Torah E-Thought: Conflicting Passions

 
ב״ה
 
 
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Friday, 5th March  5:34pm
 
 
 
 
 
 
 
 
 
 
 
 
 
 
 
 
 
 
 
 
 
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Torah Portion: 
 

Lubavitch Centre of Leeds   Email: [email protected]   Phone: 0113-2663311www.JudaismLive.com

 
 
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Dear Friend,

I hope you had a great Purim! Our photo album is online here .

Last night we hosted Rabbi Mendy Singer, Chabad on Campus, Bristol University on the communal zoom. You can watch it online on Vimeo
here , the password is CLL. Next week we are hosting Dr. Laz, bestselling author of Skullcaps and Switchblades as he speaks on Project Cure – Bridging Racial Diversity.

Next Thursday we will be marking the first yahrzeit of Dayan Refson z”l. You can read more details and book in for the event here.

You can nominate someone (or yourself) for a Shabbat Pack here . We are also excited to be able to provide Seder-to-Go packs again this year. Bookings are now open here .

There will be a Shabbat Service this week. Book in online
here . Please join me at 3pm on Friday when I stream some pre-Shabbos thoughts in the Alwoodley Ward Residents Facebook Group. Alwoodley Ward residents can join the group here.


Wishing you a Good Shabbos,


Rabbi Eli Pink
Director of Education
Chabad Lubavitch Leeds

.....................................

Something that has struck me during conversations about the pandemic – and especially when observing discussions on social media – is that while everyone seems to be full of opinions about how the government should be running the crisis, nowhere in the world has done particularly better than anywhere else.

I was contemplating this with the latest news about the budget. Does the Chancellor try to open up the economy? Does he borrow more?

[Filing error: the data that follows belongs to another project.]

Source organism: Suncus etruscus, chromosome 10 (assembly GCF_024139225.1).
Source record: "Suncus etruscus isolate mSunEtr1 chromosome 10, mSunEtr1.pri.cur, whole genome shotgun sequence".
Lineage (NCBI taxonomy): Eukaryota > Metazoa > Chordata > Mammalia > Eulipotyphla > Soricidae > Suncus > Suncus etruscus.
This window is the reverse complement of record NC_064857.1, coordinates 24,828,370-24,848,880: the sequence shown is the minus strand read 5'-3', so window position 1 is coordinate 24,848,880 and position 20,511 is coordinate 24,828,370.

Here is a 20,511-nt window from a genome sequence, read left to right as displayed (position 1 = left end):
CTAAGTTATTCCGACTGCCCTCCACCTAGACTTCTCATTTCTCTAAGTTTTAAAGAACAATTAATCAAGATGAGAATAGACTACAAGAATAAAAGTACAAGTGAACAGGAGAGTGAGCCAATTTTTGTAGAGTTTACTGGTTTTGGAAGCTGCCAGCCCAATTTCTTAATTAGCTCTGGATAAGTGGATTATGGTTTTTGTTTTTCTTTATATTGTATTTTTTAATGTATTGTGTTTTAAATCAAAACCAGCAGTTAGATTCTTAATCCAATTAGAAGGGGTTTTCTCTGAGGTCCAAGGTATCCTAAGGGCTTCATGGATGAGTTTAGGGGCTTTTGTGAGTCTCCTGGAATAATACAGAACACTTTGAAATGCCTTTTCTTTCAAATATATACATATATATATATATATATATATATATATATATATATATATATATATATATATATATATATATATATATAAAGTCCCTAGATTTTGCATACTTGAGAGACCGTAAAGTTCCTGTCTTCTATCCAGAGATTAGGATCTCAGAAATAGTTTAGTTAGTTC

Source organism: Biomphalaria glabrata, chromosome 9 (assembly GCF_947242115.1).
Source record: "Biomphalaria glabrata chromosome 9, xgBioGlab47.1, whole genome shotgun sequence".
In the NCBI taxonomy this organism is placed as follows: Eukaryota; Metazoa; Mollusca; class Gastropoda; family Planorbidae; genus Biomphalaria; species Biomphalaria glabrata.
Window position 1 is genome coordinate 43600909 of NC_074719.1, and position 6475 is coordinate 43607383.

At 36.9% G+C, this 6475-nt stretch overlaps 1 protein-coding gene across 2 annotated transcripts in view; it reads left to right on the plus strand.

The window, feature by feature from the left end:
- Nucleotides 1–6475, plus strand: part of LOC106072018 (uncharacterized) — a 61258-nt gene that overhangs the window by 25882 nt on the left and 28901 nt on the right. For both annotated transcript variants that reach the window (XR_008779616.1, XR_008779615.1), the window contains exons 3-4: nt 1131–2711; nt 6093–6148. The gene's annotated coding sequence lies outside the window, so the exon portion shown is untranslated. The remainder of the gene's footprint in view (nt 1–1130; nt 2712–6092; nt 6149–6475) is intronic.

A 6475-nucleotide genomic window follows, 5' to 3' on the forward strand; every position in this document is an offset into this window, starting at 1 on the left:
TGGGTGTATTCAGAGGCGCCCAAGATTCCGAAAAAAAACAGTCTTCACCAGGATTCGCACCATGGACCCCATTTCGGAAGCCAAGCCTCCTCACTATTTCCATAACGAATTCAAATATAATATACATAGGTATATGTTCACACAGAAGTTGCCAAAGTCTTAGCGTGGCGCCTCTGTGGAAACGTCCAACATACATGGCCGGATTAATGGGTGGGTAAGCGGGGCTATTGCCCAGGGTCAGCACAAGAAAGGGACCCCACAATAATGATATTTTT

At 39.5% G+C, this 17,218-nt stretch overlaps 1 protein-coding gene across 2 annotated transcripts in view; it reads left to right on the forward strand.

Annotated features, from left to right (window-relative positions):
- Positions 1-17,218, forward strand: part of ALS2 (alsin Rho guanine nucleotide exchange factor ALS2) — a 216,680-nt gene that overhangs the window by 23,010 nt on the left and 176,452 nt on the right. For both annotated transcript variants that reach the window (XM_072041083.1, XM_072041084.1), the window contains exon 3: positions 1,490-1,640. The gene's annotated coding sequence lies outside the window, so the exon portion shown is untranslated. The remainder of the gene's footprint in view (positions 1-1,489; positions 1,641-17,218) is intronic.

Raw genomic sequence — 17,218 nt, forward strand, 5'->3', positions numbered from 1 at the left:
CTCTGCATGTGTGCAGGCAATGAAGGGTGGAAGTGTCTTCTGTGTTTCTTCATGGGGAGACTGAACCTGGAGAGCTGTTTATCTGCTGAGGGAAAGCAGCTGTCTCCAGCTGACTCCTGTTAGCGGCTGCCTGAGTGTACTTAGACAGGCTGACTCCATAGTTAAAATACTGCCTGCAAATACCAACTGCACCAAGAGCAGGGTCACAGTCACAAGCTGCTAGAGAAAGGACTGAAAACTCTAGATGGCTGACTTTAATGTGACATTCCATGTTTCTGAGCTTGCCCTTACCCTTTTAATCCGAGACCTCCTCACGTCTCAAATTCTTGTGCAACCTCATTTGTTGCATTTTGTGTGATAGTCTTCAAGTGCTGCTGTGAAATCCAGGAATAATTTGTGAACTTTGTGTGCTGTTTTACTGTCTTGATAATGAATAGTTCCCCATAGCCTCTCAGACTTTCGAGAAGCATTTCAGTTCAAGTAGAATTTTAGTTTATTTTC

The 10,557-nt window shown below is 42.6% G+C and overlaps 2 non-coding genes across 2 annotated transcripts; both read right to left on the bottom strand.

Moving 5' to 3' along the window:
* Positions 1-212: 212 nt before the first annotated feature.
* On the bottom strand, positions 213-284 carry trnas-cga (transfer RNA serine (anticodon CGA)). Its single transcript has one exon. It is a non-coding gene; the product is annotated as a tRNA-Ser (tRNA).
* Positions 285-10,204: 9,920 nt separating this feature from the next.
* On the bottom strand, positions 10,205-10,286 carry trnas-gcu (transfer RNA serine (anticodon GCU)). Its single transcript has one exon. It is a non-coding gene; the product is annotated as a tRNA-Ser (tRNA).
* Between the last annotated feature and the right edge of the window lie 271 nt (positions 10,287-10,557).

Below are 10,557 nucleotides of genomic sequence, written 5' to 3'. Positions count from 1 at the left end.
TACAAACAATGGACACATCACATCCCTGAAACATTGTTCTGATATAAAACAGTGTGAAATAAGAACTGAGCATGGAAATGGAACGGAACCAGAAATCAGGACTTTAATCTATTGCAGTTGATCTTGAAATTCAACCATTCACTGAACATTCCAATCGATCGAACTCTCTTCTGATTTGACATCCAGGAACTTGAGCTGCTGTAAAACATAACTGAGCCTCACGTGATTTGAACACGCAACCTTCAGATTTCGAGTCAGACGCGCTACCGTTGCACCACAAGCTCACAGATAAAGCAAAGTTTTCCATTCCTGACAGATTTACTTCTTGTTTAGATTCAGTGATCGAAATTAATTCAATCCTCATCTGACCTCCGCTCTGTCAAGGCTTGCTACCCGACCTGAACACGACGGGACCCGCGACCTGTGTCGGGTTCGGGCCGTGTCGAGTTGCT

Having a conflict of interests is nothing new. We find Moses’ himself being conflicted in this week’s Parshah.

Moses’ life was defined by two passions: his passion for the Torah and his passion for the Jewish people. On the one hand, Moses was “the law-giver,” the perfect conduit through whom G-d communicated His Torah to humanity. G-d Himself chose that Moses should be the one who imparted His wisdom to the Jewish people and the world. The prophet Malachi refers to the Torah as “Moses’ Torah.”

In his other role, Moses was Jewish people’s faithful shepherd. His devotion to leading his nation was such that the great commentator Rashi writes, “Moses is Israel, and Israel is Moses.”

In the parshah we read how, less than forty days after having a direct revelation from G-d at Mount Sinai, the Jewish people had already strayed and built the Golden Calf. When they rebelled against the Torah’s most basic principle and worshipped the Golden Calf, Moses’ passions clashed. As a result of their transgression, G-d threatened to wipe Jewish people out and start a new nation from Moshe alone. But Moshe pleaded with G-d to spare Jewish people, ultimately demanding, “If You will not forgive them, erase me now from Your Torah” - i.e., his attachment to the Jewish people ran even deeper than his attachment to the Torah.